In this Feb. 5, 2016 photo, Atlanta Braves Hall of Famer Hank Aaron speaks in Atlanta, Ga. Aaron attended the screening of the film "The Hammer of Hank Aaron" which will premiere on the Smithsonian Channel on Monday, Feb. 29, 2016. (AP Photo/Charles Odum)
ATLANTA (AP) When offering a toast to Hank Aaron at his 82nd birthday earlier this month, Andrew Young recalled his shock at seeing how Atlanta welcomed the young black slugger to town in 1966.
Young, the former Atlanta mayor, United Nations ambassador and civil rights activist, remembered a parade for Aaron and the Braves through downtown after the team moved from Milwaukee.
''I was standing behind some good old boys from somewhere and I was wondering what their reaction was going to be,'' Young said. ''One of them said, `If we're going to be a big league city, that man is going to have to have a home anywhere in this city he wants to have it, and if we're going to be a big league city, we've got to open the doors to this city to people and not worry about their color.'
''I said, well I'll be damned. I never heard anybody say that about Martin Luther King.''
Young's birthday toast for Aaron was given at the National Center for Civil and Human Rights at a screening for the film ''The Hammer of Hank Aaron,'' which debuts Monday night on the Smithsonian Channel.
The film reveals that Aaron wasn't always greeted so warmly. Instead, he faced bitter racism from his childhood in Mobile, Alabama, through his pursuit of Babe Ruth's home run record.
There is a gripping account of a young Aaron being sternly told by his mother to hide under his bed because the Ku Klux Klan was about to march in front of the family's home in Mobile.
''They would drop a cross right in front of the house and burn it and keep going,'' Aaron said in the film. ''It was strictly intimidation.''
A pivotal moment in his childhood came when he skipped school to attend an appearance by Jackie Robinson.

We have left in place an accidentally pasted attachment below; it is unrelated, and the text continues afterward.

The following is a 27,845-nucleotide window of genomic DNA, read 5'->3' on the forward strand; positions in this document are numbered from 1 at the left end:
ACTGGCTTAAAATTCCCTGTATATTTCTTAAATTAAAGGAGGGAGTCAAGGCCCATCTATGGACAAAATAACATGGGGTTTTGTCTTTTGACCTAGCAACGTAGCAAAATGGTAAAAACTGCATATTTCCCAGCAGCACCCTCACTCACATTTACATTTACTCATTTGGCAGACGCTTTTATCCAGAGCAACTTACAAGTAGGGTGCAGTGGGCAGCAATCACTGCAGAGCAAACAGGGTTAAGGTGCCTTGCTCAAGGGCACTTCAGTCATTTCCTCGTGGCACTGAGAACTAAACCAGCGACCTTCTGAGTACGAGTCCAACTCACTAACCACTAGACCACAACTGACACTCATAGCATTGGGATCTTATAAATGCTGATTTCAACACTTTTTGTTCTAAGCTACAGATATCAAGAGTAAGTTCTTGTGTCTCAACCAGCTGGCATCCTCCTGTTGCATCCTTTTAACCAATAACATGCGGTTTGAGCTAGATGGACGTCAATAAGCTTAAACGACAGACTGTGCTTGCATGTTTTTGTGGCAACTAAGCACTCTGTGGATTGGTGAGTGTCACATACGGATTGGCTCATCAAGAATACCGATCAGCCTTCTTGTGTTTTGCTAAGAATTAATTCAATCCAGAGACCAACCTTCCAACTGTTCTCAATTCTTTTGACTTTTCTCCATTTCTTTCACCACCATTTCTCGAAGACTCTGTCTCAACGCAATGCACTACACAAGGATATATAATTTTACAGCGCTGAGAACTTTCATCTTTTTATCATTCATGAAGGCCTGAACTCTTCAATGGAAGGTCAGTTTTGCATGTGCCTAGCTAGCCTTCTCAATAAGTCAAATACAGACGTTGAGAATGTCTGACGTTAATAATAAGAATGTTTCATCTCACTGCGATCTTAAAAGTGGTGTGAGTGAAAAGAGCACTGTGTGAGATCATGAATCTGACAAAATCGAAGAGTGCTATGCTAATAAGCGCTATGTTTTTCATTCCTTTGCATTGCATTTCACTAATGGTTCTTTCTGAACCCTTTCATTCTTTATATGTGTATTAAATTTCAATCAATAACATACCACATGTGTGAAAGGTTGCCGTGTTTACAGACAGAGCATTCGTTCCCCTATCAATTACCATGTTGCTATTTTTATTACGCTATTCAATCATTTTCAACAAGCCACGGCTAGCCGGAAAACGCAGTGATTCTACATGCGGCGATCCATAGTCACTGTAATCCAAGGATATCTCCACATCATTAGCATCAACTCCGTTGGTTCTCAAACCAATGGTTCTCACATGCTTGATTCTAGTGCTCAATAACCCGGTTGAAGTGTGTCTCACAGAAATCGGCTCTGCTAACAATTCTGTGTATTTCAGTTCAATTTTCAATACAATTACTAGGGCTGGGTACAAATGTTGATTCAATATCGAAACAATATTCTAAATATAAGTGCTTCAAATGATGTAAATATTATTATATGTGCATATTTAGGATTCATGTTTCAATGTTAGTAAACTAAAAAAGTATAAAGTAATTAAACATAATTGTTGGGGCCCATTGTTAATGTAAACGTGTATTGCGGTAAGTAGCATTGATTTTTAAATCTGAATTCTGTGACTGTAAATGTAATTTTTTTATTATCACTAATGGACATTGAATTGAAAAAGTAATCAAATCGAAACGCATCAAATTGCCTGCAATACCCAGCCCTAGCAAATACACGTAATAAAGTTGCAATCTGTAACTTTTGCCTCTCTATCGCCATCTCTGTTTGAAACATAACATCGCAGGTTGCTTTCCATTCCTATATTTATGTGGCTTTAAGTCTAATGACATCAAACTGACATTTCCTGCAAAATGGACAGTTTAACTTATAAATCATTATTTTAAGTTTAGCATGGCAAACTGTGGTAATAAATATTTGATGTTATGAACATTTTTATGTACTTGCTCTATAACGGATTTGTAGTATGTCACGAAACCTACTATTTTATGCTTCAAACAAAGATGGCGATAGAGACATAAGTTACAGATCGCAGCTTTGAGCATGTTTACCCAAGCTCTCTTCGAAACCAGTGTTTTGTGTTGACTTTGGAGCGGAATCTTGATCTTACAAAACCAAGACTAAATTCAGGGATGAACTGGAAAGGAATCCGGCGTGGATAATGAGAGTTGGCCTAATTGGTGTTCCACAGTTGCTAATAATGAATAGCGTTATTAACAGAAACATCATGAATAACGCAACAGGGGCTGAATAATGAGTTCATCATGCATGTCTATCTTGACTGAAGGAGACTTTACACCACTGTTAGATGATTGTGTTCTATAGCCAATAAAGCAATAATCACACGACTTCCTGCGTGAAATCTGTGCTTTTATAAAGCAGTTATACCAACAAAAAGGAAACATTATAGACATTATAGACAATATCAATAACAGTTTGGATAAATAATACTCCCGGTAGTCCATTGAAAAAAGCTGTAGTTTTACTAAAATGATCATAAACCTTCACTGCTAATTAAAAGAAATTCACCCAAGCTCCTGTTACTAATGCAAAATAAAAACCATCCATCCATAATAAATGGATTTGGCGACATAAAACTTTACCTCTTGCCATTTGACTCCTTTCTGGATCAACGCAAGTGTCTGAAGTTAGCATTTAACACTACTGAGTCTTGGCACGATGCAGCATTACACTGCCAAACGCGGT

''I decided this was more important to me than going to school,'' Aaron said, recalling: ''I was just in awe, just looking at him. His message was `just hang in there.'''
Seeing Robinson break baseball's color barrier gave Aaron hope.
''He was saying no matter who you are, black or white, if he can play, give him a chance,'' Aaron said. ''I thought by him coming into the league, hey, if you're giving him an opportunity, then you're going to have to give me the same opportunity.'''
Aaron was playing for the Indianapolis Clowns of the Negro League when he was signed by the Boston Braves in 1952. He was only 20 when he made his debut with the Milwaukee Braves in 1954.
He was named MVP when Milwaukee won the World Series in 1956, and he captured the national spotlight when he chased and passed Ruth's record of 714 homers in 1974. He was inducted into baseball's Hall of Fame in 1982.
The home run chase brought Aaron pain. The film shows examples of hate mail, including threats to his life.
Aaron finished his career with 755 homers, a record passed by Barry Bonds.
Aaron attended the screening with his wife, Billye. He walked with a cane he has used since recent hip replacement surgery but said otherwise his health is good.
''I feel quite proud for myself, not from a baseball standpoint but strictly from a health standpoint,'' he said. ''I feel quite healthy.''
The film is part of a series of Major League Legends, presented by Smithsonian and Major League Baseball. The series also includes tributes to Ruth, Lou Gehrig and Ted Williams.
Young called Aaron ''one of the most courageous men I've ever known.''
''God bless Hank Aaron,'' Young said. ''You were in the right place at the right time and damn it if you didn't always do the right thing.''